Bil’s rating (out of 5): BB.5.
United Kingdom, 1981. HandMade Films. Screenplay by Michael Palin, Terry Gilliam. Cinematography by Peter Biziou. Produced by Terry Gilliam. Music by Mike Moran. Production Design by Milly Burns. Costume Design by James Acheson. Film Editing by Julian Doyle.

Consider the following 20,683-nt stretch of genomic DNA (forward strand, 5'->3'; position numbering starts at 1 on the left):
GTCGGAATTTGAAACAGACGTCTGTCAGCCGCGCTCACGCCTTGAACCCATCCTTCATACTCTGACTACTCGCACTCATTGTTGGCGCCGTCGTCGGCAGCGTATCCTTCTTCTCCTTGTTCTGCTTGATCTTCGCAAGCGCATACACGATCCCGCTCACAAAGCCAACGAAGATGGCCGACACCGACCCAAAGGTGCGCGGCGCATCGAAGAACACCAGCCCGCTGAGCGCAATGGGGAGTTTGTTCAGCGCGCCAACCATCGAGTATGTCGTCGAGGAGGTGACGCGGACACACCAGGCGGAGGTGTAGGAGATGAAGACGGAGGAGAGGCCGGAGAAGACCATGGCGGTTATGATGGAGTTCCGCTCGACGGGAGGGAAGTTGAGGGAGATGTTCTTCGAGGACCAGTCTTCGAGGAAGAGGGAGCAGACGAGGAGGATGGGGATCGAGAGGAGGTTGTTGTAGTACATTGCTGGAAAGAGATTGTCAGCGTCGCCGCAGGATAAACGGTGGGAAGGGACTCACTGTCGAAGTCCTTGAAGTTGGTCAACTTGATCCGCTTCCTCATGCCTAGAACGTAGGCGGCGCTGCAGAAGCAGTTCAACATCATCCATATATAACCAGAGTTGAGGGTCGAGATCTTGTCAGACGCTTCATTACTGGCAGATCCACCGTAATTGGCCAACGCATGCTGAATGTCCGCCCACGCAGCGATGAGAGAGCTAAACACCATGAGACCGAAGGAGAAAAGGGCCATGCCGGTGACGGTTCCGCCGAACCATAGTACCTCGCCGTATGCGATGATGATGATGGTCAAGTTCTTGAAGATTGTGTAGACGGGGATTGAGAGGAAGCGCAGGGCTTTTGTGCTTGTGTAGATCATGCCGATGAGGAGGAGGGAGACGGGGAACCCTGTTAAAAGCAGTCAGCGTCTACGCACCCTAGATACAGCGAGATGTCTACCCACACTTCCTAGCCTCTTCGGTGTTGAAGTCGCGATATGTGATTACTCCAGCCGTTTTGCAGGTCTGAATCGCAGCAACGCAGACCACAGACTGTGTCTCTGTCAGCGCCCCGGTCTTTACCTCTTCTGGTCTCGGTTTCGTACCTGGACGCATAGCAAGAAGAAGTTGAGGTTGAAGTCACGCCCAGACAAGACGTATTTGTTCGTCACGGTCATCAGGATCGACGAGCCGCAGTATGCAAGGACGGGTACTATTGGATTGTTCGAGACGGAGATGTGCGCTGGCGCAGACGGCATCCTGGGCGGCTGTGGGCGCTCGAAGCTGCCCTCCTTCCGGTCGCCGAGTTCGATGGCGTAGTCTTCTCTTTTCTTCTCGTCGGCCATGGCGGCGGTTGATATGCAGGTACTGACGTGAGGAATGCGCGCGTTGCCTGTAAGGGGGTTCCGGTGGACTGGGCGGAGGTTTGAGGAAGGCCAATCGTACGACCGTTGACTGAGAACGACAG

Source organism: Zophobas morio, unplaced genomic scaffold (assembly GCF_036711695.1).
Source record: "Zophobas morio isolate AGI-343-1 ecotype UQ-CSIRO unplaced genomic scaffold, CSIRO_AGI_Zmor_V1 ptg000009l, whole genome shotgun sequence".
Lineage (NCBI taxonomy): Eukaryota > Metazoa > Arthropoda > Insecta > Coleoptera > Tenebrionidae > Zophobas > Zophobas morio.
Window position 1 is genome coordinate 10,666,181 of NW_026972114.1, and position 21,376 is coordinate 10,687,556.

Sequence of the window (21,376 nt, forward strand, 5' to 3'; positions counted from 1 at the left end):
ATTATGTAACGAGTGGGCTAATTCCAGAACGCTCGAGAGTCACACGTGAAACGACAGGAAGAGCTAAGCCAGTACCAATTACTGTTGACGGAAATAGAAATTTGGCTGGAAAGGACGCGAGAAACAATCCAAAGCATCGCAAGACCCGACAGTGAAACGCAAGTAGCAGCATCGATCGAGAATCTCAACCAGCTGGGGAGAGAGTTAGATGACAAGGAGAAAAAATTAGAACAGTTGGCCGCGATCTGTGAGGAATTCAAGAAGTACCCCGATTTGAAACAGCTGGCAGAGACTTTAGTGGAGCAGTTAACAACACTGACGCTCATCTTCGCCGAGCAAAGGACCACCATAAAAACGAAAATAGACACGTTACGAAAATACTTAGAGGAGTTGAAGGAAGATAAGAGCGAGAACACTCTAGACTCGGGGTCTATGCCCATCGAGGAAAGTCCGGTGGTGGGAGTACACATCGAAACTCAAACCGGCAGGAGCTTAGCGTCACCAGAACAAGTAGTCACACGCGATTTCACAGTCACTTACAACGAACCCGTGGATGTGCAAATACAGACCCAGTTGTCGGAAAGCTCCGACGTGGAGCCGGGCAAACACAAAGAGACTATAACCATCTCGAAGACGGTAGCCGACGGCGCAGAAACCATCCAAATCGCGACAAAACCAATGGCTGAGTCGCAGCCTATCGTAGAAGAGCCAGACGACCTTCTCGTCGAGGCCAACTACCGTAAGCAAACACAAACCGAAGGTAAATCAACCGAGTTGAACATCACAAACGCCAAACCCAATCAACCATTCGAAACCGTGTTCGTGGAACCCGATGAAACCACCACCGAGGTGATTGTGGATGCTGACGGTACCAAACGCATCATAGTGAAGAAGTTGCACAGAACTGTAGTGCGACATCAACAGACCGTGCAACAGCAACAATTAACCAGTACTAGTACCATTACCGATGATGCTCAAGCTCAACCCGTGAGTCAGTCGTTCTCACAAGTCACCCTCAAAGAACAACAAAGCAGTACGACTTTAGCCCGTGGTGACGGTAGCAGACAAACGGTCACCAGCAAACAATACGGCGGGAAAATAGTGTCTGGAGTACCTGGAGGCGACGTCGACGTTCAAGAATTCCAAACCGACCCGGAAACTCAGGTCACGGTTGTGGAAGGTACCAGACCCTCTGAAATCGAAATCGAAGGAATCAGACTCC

A little boy lives with his technologically obsessed parents who ignore him in favour of the many gadgets in their super modern apartment in near-future London. The boy dreams of adventure and it comes his way when a band of thieving dwarves suddenly appear in his apartment and whisk him away on a merry journey through time and space. The thieves have stolen a map of history from a superior being and are using it to find treasure, landing themselves in the middle Ages of England and ancient Greece among other places, the boy all the while getting to know the heroes of his favourite stories personally. While visually striking, the film is rather a bit too long and bloated; Gilliam has continued to have far too heavy-handed a touch for fantasy (The Adventures of Baron Munchausen, The Brothers Grimm) and here is also unsure of his audience. The protagonist is a young boy but given the lofty allegories that abound in the film, not to mention some pretty dark scenes and situations, I’m not sure that children are the intended demographic. It does feature some wonderful effects and costumes, plus a selection of wonderful cameos including Michael Palin, Shelley Duvall, Ralph Richardson and, most effectively, Sean Connery as Agamemnon of Greece.